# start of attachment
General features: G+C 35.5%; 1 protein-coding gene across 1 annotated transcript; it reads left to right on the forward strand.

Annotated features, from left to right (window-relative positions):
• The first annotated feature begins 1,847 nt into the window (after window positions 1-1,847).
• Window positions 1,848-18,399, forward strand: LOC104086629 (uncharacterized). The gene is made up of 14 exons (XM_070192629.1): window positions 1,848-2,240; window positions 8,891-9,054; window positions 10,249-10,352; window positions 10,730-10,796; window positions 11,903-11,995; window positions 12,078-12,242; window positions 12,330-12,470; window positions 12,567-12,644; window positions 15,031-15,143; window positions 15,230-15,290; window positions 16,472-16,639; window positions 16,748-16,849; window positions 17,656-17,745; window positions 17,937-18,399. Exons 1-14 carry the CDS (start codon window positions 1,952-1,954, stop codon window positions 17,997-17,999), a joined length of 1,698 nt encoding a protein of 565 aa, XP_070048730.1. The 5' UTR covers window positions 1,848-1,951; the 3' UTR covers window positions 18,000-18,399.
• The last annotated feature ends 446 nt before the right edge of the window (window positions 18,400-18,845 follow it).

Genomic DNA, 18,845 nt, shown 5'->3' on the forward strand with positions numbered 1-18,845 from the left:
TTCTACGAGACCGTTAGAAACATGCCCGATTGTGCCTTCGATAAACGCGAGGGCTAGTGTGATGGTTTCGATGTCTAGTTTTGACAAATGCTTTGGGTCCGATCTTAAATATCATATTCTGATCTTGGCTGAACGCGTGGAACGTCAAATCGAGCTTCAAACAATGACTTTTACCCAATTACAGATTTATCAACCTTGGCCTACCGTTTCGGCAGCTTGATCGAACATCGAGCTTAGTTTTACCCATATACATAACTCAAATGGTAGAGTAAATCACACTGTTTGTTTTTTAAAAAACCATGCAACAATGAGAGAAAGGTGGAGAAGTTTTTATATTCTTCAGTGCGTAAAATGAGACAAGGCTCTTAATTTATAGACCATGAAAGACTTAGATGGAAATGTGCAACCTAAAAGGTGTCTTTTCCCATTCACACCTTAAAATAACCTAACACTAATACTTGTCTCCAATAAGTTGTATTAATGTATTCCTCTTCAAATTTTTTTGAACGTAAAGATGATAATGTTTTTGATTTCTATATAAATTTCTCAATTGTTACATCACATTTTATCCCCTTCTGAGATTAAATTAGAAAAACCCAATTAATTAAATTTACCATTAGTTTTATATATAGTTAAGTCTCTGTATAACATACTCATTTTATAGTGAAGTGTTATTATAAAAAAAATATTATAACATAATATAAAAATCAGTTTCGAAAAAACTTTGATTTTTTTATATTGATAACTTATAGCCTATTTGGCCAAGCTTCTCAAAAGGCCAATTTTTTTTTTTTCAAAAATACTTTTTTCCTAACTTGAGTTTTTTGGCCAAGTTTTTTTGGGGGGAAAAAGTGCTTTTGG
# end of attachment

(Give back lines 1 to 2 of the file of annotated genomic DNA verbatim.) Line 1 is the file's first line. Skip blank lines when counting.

General features: G+C 35.5%; 1 protein-coding gene across 1 annotated transcript; it reads left to right on the forward strand.

Annotated features, from left to right (window-relative positions):